John Fund: Georgia governor's race is the Trump-Obama battle that never was

Georgia’s race for governor this year pits a hard-charging, Southern version of Donald Trump against an African-American Yale Law School graduate trying to assemble a new liberal coalition.

Some people are already calling the election a local version of the 2012 presidential race between Donald Trump and Barack Obama that never happened, because Trump chose not to run in that year.

When voters select the winner in November they will provide important signals about the direction of the 2020 presidential race.

In the Tuesday runoff contest to pick the Republican nominee for governor, Georgia Secretary of State Brian Kemp won with 69 percent of the vote. He crushed the establishment’s choice, Lt. Gov. Casey Cagle, with a rollicking campaign that featured Kemp brandishing his favorite rifle in a commercial.

In the ad, Kemp sat in a pickup truck and said he was prepared “just in case I need to round up criminal illegals and take them home myself.”

An admiring President Trump not only endorsed Kemp as a kindred spirit but dispatched Vice President Mike Pence to campaign with Kemp at a rally last weekend.

The Democrats already picked their nominee without a runoff last month. Stacey Abrams, the former leader of Democrats in the state House, is the first African-American to win her party’s nomination for governor. If elected, she would be the first black woman in the U.S. to become a governor.

A new USA Today poll shows Abrams and Kemp with almost even voter support, with Abrams trailing by only 45 to 43 percent.

President Trump weighed in on the race Wednesday morning, tweeting: “Congratulations to Brian Kemp on your very big win in Georgia last night. Wow, 69-30, those are big numbers. Now go win against the open border, crime loving opponent that the Democrats have given you. She is weak on Vets, the Military and the 2nd Amendment. Win!”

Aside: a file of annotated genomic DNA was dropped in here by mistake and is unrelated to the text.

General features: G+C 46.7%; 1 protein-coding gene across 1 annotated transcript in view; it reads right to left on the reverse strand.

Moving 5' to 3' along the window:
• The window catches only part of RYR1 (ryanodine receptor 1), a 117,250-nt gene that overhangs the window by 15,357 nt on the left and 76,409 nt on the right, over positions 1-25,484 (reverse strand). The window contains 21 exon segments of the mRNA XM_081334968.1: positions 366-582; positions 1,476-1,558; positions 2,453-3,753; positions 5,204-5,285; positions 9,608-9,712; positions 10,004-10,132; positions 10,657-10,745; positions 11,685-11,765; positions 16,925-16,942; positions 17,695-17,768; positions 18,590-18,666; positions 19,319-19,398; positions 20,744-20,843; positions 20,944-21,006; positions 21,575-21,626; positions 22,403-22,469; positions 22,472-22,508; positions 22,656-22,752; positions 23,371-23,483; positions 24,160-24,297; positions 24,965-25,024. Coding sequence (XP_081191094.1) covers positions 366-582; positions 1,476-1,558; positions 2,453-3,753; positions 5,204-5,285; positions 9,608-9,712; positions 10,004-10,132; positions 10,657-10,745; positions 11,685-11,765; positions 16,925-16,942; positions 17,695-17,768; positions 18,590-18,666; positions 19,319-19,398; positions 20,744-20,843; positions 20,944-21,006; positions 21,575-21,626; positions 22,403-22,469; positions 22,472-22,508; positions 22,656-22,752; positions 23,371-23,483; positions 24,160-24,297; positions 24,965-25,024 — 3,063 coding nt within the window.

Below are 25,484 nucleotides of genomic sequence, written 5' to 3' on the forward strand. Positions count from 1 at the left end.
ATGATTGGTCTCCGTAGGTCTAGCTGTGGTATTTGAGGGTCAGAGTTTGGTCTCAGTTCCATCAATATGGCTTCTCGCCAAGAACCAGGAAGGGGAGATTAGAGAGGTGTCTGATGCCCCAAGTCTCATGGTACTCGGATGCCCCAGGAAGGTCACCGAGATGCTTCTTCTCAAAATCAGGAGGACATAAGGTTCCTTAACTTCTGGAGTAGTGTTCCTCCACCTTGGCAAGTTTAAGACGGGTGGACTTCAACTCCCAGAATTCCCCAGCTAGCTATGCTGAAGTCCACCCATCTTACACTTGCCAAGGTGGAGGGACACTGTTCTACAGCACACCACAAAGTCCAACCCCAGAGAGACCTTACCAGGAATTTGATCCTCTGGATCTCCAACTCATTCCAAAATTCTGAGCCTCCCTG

Abrams tweeted back in response to the president: “Proud to join the company of … other Democrats he’s campaigned against all the way to victory. Let’s add one more: Donate here.”

Abrams has been busy since 2014 building something called The New Georgia Project. It aims to register a “new American majority” made up of young people, unmarried women and minorities that she claims make up 62 percent of the state’s population but only 53 percent of its registered voters.

“We are going to inspire voters who, for the first time, see their values in the candidate, and see the investment follow those values,” Abrams says. It’s the same strategy that Barack Obama used to ride into the White House in 2008.

Kemp responds that Abrams’ approach masks the fact that she is just “an out-of-touch radical liberal who cares more for her billionaire backers” like George Soros than the challenges facing Georgians.

Democrats are pinning a lot of cash and hope on Abrams. Rolling Stone magazine just published a piece headlined “Why Stacey Abrams Is The Future For Democrats.”

Liberals believe an Abrams victory could demonstrate they can crack the solid South in 2020, much like Donald Trump cracked the Democrats’ “Blue Wall” in the Midwest in the 2016 election.

The Democrats’ path to victory in the next presidential race may lie through Georgia’s 15 electoral votes. Trump swept the South in 2016. However, reliably conservative Georgia went for him by only five points, down from Mitt Romney’s 2012 eight-point margin over President Obama.

One reason for the drop in support for candidate Trump was a reaction against him among single suburban voters, while another was a continuing flow into the booming Atlanta area of middle-class African-American migrants from the North.

Abrams admits that Georgia hasn’t been considered a swing state, but said states aren’t “swing states” until they swing – and that time is now.

Kemp and his GOP backers scoff at such claims. “Georgia is and will remain a red state,” he told me several months ago. “We will expose liberal policies that threaten this state’s prosperity and opportunity.”

For now, break out the popcorn and expect a rollicking campaign that will feature two compelling personalities. It may not quite be the Trump vs. Obama prize fight we didn’t see on the national stage, but the issues it will feature may well provide a template for how the 2020 presidential race will be fought nationwide.

John Fund is a columnist for National Review. Follow him on Twitter @JohnFund.